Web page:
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Recent Developments in Legislative Attempts to Make Raising Capital Easier

Jul 17

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7/17/2013 8:50 AM  RssIcon

RECENT DEVELOPMENTS IN LEGISLATIVE ATTEMPTS TO MAKE RAISING CAPITAL EASIER

In the past two years, there have been a number of legislative efforts to make raising capital easier.  For example, you might recall that in April 2012 a new law (the “JOBS Act”) was adopted that most people have heard about mostly for its “crowdfunding” provisions.  Last week there was a major development in that area, and I will take this opportunity to provide a status report on a few fronts.

As many of you who have attempted to raise capital in the past know, two key characteristics of the legal landscape have been that under most scenarios (1) you can’t cast your net too widely when soliciting investors, lest you be accused of engaging in a prohibited “advertising or public solicitation”, and (2) things are a lot easier if you limit your investors to so-called “accredited investors” (basically business entities and people with a minimum level of income or net worth).  The recent legislative efforts seek to ease up on these cornerstone restrictions.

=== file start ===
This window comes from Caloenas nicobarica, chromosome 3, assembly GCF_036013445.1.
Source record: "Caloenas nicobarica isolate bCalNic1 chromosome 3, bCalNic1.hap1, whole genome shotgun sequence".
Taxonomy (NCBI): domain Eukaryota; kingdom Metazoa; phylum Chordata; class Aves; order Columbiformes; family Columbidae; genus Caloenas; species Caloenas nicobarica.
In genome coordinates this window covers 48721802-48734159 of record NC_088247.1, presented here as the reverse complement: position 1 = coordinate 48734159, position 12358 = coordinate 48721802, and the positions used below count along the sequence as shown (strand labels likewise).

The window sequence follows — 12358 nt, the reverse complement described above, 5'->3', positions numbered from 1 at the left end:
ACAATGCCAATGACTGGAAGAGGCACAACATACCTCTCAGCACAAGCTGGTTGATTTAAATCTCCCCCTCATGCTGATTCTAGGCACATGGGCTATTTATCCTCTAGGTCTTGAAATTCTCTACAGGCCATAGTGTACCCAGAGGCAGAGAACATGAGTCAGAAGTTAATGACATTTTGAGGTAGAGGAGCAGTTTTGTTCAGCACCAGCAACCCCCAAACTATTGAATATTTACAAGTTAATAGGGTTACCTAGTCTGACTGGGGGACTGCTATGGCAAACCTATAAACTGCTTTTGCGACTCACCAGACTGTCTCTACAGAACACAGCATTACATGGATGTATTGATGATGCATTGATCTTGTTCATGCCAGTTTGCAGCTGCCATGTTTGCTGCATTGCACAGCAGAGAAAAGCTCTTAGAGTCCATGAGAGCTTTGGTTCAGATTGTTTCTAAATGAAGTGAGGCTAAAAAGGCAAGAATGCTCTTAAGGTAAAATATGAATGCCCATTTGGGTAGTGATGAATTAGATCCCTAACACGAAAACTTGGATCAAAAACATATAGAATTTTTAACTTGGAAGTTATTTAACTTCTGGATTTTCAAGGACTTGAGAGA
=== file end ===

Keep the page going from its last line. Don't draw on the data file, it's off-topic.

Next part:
Changes to Regulation D – You Can Use Advertising/Public Solicitation if you are Careful to Sell Only to Accredited Investors

The JOBS Act required the Securities and Exchange Commission to modify Rule 506 of Regulation D under the Securities Act to eliminate the prohibition on “general solicitation and general advertising,” so long as all purchasers in the offering are accredited investors.  Last week, the Securities and Exchange Commission released these amendments to Regulation D. 

Regulation D is being amended to permit public solicitation in a Rule 506 offering if (1) “reasonable steps” are taken to verify that all purchasers are indeed “accredited investors” (heads up, this might be a pain) and (2) neither the issuer nor any defined “covered person” affiliated with the issuer has been subject to a “disqualifying event” (generally, a regulatory body’s sanction for relevant misbehavior).  You can still raise capital under Rule 506 the old-fashioned way, except that the new “bad boy” disqualifications will apply.  This is just a new option.

But Simon didn’t say “advertise” yet!  The new rules become effective 60 days after publication in the Federal Register. 

“Crowdfunding” – Federal Exemption